So we can't indulge in our favorite comfort videos, we're reliant on the tv, which (to stop whinging) really isn't so bad anymore since there's all those kooky free digital channels like GO and VH1 and Turner Classic Movies etc.
Luckily/wisely we bought an extended warranty for the player, but it's going to take up to 5 working days to find out if it gets fixed (which would be another long process) or replaced (huzzar).
Luckily, some of the crap I've been slowly sifting outwards includes our old DVD player that probably still works... we will find out tonight when I try to reconfigure all the wiring. Hopefully I've also still got the manual. We only replaced it because we wanted to be able to record shows and convert videos, etc, so we bought a DVD/VCR combo. Which, 15 months later, is cranky and playing up. I HATE built-in obsolescence. Colonel & Lady Duck used the same video player for 20 years before they went all crazy and bought DVD players and set-top boxes for every room in their house.
I feel I should explain the presence of Ultravox in the car the other day. It's all part of Bumblebee's musical education and trying to rip him away from endless Michael Jackson rotation.
He's found, as I mentioned earlier, all my 80s vinyl, which is really only EARLY 80s vinyl, from 1981 to about 1984. After that I got heavily into cassettes, and we all know how well they survive over 20 years. So I have a big gap in my music collection until I started buying CDs -- and I'm always a late starter -- in the mid-90s. And then in the late 90s, I was too busy sorting out dysfunctional relationships and having a complicated baby to pay much attention to contemporary music, so there's a big gap in my head from about 1994 to around 2002, when I started back at the art school and reconnected with what everyone else around me was listening to. During that gap time I'd been listening disconnectedly to blues, jazz, swing, old standards, and my totally uncool record collection.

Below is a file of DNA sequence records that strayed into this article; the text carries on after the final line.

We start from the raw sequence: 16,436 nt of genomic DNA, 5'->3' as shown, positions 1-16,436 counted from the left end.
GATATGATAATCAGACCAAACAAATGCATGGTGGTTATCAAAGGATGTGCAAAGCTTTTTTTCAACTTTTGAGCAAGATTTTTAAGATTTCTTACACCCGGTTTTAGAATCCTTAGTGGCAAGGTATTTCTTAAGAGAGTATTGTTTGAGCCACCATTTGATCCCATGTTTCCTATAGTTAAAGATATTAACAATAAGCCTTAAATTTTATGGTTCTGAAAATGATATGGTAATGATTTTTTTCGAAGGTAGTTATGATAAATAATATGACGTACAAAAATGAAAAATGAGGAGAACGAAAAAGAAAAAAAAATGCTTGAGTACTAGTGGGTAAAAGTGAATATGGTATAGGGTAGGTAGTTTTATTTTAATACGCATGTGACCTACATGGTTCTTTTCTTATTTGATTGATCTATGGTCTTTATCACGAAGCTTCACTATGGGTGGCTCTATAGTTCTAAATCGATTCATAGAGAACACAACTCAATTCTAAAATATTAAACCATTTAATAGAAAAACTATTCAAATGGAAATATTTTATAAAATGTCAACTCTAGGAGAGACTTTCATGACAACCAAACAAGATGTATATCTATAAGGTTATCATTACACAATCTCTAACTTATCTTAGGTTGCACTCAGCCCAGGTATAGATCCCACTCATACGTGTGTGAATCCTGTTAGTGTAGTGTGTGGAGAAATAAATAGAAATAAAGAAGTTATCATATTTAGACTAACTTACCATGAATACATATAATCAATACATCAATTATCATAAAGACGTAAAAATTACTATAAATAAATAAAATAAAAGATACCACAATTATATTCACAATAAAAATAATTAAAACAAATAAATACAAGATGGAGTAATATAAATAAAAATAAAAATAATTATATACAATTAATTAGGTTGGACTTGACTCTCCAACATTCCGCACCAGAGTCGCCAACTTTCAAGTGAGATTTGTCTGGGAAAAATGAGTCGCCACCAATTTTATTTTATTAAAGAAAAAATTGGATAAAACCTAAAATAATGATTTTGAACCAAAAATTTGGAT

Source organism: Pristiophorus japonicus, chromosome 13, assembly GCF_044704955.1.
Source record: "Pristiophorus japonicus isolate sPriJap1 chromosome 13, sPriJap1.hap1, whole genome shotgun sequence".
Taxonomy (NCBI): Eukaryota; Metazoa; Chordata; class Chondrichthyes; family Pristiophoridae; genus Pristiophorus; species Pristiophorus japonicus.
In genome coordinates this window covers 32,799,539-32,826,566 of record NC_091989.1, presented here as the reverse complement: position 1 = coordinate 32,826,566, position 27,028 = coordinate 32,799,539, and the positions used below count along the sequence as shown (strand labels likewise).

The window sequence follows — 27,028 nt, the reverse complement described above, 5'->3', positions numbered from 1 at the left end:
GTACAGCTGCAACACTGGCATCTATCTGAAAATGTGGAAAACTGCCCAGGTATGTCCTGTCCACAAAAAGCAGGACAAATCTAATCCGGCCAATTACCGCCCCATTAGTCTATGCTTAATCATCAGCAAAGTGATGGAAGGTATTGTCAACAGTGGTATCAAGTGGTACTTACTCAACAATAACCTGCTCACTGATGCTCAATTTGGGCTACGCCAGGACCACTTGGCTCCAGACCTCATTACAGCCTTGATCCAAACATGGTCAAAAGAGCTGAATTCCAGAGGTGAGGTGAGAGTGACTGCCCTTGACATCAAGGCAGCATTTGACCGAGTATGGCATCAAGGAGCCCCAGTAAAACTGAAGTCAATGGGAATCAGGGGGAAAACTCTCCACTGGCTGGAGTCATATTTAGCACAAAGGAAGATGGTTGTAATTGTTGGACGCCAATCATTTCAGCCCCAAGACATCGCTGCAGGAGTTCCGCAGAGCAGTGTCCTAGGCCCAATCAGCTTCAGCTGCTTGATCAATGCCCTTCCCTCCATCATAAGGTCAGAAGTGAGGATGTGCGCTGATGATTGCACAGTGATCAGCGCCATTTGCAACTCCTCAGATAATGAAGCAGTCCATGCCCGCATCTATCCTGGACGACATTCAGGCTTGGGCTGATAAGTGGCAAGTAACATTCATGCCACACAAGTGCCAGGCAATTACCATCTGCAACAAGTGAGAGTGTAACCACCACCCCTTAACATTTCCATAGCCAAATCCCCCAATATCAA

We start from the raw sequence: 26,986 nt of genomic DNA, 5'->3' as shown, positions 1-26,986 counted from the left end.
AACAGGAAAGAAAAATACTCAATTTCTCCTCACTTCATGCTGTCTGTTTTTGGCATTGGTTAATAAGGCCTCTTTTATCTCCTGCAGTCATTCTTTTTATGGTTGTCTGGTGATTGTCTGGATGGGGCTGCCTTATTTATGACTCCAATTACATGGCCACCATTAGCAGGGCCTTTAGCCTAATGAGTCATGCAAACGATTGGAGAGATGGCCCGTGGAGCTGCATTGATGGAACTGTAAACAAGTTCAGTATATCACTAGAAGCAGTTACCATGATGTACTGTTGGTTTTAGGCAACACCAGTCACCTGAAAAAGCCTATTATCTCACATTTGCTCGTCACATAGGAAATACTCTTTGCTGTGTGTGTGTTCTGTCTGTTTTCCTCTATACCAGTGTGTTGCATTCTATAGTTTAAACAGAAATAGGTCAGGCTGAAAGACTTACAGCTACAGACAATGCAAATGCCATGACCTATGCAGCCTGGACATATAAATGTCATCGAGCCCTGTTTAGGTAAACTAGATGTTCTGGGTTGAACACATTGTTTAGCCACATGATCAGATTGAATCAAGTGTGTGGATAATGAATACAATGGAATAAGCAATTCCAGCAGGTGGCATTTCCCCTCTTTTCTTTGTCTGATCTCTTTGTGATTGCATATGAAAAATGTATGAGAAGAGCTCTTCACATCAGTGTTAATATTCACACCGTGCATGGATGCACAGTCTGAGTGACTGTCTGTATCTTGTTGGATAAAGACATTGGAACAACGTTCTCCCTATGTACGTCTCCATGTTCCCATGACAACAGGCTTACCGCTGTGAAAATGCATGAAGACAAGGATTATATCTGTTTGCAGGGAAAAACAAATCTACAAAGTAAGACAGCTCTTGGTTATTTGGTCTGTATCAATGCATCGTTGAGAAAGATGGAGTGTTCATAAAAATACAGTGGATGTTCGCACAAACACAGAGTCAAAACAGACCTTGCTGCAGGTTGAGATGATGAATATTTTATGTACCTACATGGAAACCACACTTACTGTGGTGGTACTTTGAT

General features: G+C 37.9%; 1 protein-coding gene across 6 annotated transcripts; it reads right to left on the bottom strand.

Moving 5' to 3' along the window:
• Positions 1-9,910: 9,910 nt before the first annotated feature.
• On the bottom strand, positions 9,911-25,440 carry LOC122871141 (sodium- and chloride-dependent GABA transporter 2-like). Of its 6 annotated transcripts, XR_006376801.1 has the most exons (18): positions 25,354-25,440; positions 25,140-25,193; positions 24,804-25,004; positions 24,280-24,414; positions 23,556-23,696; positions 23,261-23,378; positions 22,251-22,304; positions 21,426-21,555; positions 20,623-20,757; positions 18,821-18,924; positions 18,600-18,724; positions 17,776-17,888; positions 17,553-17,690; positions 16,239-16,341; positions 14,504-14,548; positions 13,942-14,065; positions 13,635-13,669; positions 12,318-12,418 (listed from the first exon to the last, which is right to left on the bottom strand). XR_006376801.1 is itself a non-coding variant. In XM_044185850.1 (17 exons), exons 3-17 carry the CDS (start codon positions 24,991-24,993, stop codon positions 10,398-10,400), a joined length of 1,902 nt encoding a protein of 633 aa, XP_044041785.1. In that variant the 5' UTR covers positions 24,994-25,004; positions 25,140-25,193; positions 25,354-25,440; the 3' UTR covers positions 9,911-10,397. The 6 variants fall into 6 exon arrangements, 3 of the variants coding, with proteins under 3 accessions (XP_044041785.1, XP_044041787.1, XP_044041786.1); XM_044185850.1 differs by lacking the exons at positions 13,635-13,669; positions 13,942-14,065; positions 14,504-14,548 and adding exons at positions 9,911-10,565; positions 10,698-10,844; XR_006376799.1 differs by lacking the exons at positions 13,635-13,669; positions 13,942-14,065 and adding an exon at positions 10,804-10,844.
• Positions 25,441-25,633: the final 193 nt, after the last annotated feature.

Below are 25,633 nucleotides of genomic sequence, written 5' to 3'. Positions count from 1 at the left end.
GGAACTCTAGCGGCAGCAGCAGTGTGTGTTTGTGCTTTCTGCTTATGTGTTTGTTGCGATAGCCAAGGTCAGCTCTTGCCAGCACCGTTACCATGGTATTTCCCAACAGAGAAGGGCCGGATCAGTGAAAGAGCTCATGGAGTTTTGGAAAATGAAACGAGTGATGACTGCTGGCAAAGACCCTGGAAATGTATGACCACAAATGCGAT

Anyhoo, so Bumblebee was grinding our ears with endless loops of 'Footloose' and 'Fame' and 'I love Rock & Roll' (so do I, but not incessantly), and then suddenly a song like Depeche Mode's 'I just can't get enough' would emerge from the mix. And seem really out of place.
One morning I was lying in bed half-listening to his music choices and realised that most of the music I loved from the early-to-mid 80s was the music I wasn't exposed to at the time -- being stuck in country towns with cheesy radio stations -- but the music I'd danced to as a young uni student in my favorite Canberra nightspot: The Manhattan.
AAAHHHH! I heard certain of you gasp in adoring nostalgia.